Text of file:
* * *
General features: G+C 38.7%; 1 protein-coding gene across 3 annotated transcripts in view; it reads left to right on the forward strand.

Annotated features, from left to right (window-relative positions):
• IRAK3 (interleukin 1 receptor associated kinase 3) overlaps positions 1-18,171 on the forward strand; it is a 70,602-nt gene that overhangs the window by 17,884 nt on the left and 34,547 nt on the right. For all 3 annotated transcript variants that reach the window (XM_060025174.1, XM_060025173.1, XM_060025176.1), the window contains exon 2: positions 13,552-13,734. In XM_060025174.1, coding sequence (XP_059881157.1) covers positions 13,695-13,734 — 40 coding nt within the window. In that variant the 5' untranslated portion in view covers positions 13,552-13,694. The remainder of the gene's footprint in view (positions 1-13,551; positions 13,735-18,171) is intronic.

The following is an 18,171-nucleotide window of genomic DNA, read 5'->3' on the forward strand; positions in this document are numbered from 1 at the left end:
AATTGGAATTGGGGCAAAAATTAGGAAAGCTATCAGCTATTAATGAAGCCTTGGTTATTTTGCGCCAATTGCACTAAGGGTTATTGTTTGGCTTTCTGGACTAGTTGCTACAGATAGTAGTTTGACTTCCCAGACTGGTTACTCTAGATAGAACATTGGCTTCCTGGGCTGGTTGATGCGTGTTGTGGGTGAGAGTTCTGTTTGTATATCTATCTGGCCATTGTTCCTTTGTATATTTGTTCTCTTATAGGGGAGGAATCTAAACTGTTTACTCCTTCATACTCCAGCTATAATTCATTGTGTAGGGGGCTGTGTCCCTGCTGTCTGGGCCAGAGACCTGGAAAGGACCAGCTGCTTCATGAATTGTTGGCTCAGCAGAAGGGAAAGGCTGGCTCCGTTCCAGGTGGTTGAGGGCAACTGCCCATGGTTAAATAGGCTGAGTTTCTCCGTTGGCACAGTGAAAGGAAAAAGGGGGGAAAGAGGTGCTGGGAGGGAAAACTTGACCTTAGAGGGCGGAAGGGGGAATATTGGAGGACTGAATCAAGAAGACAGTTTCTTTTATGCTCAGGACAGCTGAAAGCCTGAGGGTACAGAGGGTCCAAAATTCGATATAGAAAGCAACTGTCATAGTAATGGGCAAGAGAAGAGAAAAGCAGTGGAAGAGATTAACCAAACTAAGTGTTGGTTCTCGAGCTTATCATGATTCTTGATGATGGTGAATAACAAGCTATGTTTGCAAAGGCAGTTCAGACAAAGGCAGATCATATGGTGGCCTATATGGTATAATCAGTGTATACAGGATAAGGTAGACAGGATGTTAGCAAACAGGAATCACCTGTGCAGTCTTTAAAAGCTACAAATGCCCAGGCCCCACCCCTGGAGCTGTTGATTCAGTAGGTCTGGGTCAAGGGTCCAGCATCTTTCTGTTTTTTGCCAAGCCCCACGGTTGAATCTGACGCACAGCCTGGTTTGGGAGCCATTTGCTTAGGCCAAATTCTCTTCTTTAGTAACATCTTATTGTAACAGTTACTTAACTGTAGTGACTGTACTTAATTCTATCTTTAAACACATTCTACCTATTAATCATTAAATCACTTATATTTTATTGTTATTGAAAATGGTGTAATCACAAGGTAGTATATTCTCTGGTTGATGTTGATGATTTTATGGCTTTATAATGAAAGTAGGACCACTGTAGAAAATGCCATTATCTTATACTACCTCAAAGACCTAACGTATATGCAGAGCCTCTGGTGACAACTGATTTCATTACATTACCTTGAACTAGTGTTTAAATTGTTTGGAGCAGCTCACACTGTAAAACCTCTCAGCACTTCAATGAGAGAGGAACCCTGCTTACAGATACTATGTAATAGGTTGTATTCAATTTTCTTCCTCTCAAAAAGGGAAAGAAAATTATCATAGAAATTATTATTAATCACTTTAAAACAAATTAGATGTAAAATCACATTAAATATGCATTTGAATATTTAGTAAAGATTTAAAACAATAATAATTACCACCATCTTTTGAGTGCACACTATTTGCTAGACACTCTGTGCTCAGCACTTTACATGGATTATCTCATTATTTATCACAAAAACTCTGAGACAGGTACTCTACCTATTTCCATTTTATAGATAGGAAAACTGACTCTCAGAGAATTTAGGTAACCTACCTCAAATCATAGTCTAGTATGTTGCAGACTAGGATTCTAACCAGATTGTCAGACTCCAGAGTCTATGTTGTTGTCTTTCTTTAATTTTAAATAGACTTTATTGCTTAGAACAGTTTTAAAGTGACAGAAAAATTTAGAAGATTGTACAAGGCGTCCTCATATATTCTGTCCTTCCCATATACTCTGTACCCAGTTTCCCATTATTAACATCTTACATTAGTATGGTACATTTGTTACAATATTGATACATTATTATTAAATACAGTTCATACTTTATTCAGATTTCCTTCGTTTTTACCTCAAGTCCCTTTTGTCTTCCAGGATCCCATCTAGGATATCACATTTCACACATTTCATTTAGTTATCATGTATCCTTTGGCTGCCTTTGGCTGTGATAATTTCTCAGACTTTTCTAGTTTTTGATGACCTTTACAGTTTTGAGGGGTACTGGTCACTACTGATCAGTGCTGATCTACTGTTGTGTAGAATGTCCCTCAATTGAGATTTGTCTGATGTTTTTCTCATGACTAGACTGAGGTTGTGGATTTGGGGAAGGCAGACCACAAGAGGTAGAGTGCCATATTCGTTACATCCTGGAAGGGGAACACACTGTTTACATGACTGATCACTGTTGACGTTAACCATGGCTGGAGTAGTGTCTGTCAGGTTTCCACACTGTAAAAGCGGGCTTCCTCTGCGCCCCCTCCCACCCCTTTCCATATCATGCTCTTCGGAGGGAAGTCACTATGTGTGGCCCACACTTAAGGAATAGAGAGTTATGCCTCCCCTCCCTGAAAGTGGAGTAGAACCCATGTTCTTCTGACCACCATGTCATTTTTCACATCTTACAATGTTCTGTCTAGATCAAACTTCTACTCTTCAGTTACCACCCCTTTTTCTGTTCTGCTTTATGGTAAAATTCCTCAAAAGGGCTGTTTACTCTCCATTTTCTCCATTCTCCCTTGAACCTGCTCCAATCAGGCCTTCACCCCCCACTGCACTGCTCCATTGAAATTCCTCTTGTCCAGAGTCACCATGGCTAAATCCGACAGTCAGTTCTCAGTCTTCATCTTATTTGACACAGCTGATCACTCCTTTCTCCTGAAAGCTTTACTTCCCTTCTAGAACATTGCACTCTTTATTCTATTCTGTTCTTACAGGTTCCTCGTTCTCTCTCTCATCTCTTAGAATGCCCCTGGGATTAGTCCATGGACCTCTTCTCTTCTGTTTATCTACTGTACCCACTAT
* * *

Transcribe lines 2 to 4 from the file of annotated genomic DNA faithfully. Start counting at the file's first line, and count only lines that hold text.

Annotated features, from left to right (window-relative positions):
• IRAK3 (interleukin 1 receptor associated kinase 3) overlaps positions 1-18,171 on the forward strand; it is a 70,602-nt gene that overhangs the window by 17,884 nt on the left and 34,547 nt on the right. For all 3 annotated transcript variants that reach the window (XM_060025174.1, XM_060025173.1, XM_060025176.1), the window contains exon 2: positions 13,552-13,734. In XM_060025174.1, coding sequence (XP_059881157.1) covers positions 13,695-13,734 — 40 coding nt within the window. In that variant the 5' untranslated portion in view covers positions 13,552-13,694. The remainder of the gene's footprint in view (positions 1-13,551; positions 13,735-18,171) is intronic.

The following is an 18,171-nucleotide window of genomic DNA, read 5'->3' on the forward strand; positions in this document are numbered from 1 at the left end: